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General FAQs

What platforms are supported by BlazingMQ?

BlazingMQ can run on Linux, AIX and Solaris operating systems. The minimum required versions of these operating systems are as follows:

Operating SystemVersion

Any operating system not listed above, or any operating system listed but with a version less than the minimum specified version is not supported.

For development, BlazingMQ can also be built on Darwin, though production usage on Darwin is not supported.

BlazingMQ message broker and C++ client library requires the following minimum compiler versions. Any compiler not listed, or any compiler listed but with a version less than the minimum specified version is not supported.

Solaris Studio5.13

BlazingMQ message broker and C++ client library require the C++03 version of the C++ language standard, or any version above it.

BlazingMQ Java client library is supported on JDK 8, JDK 11 and JDK 17.

In what languages are BlazingMQ client libraries available?

BlazingMQ client libraries are available in C++, Java and Python. C++ and Java client libraries are available in the initial open source release, and Python client library will follow soon.

How do I get started with BlazingMQ?

This article is a good starting point to set up a local BlazingMQ environment and play around with it.

Does BlazingMQ provide guaranteed message delivery?

When a producer application posts a message on a BlazingMQ queue, BlazingMQ guarantees that it will either reliably accept the message or reliably inform the producer that it failed to do so.

Above statement may come as a surprise to some readers, but the fact is that no framework can guarantee 100% success for its APIs. BlazingMQ may refuse to accept a new message in a queue for various reasons like queue storage quota getting full, a long running network outage, etc.

To summarize, BlazingMQ provides these guarantees:

  • It will always notify the producer of the result of a post operation. The result can be a failure in some rare scenarios due to reasons mentioned above.

  • Once a message has been accepted by BlazingMQ, it is guaranteed to be delivered to consumer application(s), as long as the message is not garbage-collected by BlazingMQ due to message’s TTL expiration.

Can the same message be delivered more than once to consumer(s)?

Yes. BlazingMQ provides at-least-once delivery guarantee. BlazingMQ can send a message more than once to the same or different consumer. This never occurs in steady state but can occur in these scenarios:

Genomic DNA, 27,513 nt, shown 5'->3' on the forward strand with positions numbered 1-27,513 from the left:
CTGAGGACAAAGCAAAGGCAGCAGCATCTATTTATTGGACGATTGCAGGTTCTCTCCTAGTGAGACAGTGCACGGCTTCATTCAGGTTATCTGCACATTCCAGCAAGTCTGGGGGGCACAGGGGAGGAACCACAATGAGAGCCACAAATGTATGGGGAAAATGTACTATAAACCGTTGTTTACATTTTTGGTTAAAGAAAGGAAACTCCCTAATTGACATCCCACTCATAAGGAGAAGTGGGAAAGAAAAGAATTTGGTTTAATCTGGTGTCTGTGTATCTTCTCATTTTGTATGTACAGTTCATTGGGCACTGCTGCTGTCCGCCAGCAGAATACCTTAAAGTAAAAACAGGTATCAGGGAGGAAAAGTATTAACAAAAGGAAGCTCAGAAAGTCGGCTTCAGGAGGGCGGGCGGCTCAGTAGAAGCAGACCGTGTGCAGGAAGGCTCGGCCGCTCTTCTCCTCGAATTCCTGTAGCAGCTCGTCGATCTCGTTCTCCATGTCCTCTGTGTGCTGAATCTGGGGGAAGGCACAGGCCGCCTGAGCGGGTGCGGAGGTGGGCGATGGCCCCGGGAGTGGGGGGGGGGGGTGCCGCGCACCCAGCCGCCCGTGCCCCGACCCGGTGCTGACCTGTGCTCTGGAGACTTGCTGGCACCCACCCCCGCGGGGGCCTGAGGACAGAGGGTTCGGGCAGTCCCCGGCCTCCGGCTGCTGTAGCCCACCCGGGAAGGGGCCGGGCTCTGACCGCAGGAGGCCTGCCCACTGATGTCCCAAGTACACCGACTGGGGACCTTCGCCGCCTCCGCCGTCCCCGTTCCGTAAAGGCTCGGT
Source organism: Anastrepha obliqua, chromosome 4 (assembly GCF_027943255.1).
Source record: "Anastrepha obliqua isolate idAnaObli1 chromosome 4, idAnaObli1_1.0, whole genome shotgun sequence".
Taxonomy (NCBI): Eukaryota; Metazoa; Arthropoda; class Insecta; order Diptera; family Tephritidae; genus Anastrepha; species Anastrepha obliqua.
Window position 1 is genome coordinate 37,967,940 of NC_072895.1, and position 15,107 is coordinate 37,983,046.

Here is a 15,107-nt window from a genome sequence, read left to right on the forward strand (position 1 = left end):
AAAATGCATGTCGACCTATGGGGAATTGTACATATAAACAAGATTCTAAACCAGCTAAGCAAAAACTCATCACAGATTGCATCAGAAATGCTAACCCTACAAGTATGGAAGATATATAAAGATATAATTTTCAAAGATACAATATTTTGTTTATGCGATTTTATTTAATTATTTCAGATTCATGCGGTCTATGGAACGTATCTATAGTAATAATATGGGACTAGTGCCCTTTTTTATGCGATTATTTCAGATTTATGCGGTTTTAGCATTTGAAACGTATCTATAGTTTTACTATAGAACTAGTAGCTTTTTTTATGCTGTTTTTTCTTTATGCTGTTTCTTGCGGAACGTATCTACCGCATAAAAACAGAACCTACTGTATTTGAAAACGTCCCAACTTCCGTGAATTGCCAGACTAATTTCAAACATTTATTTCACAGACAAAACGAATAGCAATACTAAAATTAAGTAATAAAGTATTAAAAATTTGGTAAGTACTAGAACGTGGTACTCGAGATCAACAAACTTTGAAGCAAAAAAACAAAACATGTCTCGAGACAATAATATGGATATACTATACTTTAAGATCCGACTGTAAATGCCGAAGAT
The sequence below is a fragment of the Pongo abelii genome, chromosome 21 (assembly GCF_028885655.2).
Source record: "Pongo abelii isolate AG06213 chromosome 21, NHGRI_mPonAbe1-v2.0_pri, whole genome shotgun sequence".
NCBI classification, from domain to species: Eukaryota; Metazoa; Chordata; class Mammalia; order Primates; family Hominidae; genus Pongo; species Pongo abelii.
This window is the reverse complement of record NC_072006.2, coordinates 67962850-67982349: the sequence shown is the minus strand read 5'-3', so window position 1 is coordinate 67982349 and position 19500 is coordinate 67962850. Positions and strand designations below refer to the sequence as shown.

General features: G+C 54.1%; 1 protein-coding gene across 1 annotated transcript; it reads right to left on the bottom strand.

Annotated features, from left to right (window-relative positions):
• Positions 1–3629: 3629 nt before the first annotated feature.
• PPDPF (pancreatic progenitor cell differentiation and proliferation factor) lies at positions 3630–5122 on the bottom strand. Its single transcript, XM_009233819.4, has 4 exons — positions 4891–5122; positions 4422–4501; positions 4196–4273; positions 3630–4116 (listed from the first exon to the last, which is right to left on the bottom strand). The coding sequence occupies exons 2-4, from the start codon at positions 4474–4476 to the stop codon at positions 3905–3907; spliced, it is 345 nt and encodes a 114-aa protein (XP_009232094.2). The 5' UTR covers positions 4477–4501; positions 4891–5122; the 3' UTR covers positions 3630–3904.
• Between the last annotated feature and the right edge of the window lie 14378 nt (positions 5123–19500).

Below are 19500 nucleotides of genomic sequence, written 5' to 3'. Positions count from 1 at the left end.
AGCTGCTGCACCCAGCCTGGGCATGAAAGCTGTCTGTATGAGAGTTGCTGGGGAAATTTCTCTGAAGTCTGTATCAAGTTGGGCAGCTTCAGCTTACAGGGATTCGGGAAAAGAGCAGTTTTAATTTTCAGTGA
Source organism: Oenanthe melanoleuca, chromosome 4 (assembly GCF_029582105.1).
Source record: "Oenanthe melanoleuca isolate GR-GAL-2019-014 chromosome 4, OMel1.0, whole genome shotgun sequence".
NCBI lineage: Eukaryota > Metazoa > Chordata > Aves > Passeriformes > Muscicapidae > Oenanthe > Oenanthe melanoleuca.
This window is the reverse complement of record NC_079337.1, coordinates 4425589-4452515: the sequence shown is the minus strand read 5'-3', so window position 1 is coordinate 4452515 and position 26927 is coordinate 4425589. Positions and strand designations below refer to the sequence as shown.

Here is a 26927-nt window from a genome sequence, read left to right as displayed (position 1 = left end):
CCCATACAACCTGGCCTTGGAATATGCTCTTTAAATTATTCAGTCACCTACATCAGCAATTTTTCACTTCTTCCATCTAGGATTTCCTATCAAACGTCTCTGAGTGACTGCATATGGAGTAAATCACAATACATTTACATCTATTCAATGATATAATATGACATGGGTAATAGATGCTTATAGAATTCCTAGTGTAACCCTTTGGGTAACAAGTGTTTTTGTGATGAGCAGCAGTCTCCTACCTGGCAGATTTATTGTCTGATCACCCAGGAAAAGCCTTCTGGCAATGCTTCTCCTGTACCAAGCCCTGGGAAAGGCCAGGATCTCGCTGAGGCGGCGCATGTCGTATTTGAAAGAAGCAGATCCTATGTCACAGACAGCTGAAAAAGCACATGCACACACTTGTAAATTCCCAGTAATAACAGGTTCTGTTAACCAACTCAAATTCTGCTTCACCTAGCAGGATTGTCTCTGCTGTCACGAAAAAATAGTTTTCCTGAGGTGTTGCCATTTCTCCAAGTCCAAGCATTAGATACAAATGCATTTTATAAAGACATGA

• A consumer crashes without confirming a message
  • A node in BlazingMQ back-end crashes
  • A node in BlazingMQ back-end restarts gracefully

A consumer application must be able to handle duplicate delivery.

Do queues need to be created or declared upfront in BlazingMQ?

No. Applications don’t need to bother with creating or deleting queues. Once they have registered their BlazingMQ namespace (“domain”) with the BlazingMQ cluster, their applications can simply open a queue (via the openQueue API) and BlazingMQ will automatically create the queue if it does not exist.

Similarly, once a queue is empty and there are no producers and consumers attached to the queue, BlazingMQ will garbage-collect the queue automatically after a period of inactivity.

How many queues can I create under my BlazingMQ namespace?

As mentioned above, a queue is created automatically by BlazingMQ when it is opened for the first time by applications. The representation of a queue in BlazingMQ cluster is very cheap and one can create tens of thousands of queues in their BlazingMQ namespace. However, having tens of thousands of queues can make events like application restart, BlazingMQ node restart or fail-over take longer than usual (up to 10 seconds). This is because as part of fail-over operation, all those queues may need to be opened again, and routes for all the applications using those queues may need to be re-established.

Additionally, having tens of thousands of queues may make troubleshooting extremely difficult as events across all those queues will be interspersed with each other.

Quite often, the need for having thousands of queues can be eliminated by application level sharding – grouping some streams together into one queue, thereby reducing number of queues from thousands to hundreds or tens.

Having said that, some BlazingMQ namespaces have several thousands of queues.

How does BlazingMQ compare to RabbitMQ and Apache Kafka?

An article comparing these three frameworks can be found here.

Where can I find performance numbers for BlazingMQ?

Details about BlazingMQ latency numbers can be found in this article.

How do I configure and deploy a BlazingMQ message broker, cluster or domain?

Details about configuration and deployment can be found here.